In this paper we make reference to the debate about the nature, the evolution and the mechanisms underlying social rituals from a naturalistic point of view. Considering current observations coming from the phylogenetic perspective, we explore two prevailing and opposite accounts of the ritual dimension which characterizes social groups: on the one hand, a non-adaptationist approach argues that ritual is essentially “derivative”, that is, represents a dysfunctional by-product of cognitive adaptations arisen for other purposes; by contrast, the adaptationist model claims that ritualistic actions have a specific value for social cooperation and, hence, are part of an evolutive line tied to socially adaptative behaviors. Consistent with the latter account, we examine the specific hypothesis that the development of complex human rituals has been fostered by the emotional components tied to ritualization involved in collective animal practices. To this extent, we argue that emotionallycharged rituals have played a crucial role in the origin and the evolution of social constraints underlying the articulated human institutions.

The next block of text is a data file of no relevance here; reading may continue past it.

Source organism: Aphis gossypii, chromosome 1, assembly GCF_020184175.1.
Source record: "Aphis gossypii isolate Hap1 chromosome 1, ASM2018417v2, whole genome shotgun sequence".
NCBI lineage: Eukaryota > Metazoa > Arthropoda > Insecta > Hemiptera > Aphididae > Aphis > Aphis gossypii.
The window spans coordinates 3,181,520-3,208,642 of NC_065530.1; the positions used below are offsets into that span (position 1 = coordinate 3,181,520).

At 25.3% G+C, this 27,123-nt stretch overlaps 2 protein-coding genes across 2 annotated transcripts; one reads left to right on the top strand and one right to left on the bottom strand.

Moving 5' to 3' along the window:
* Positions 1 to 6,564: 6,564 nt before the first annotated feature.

Chiera, A. (2014). La mente rituale. Dalla nascita del rito all’origine delle istituzioni umane. RIVISTA ITALIANA DI FILOSOFIA DEL LINGUAGGIO, 8(2), 253-265.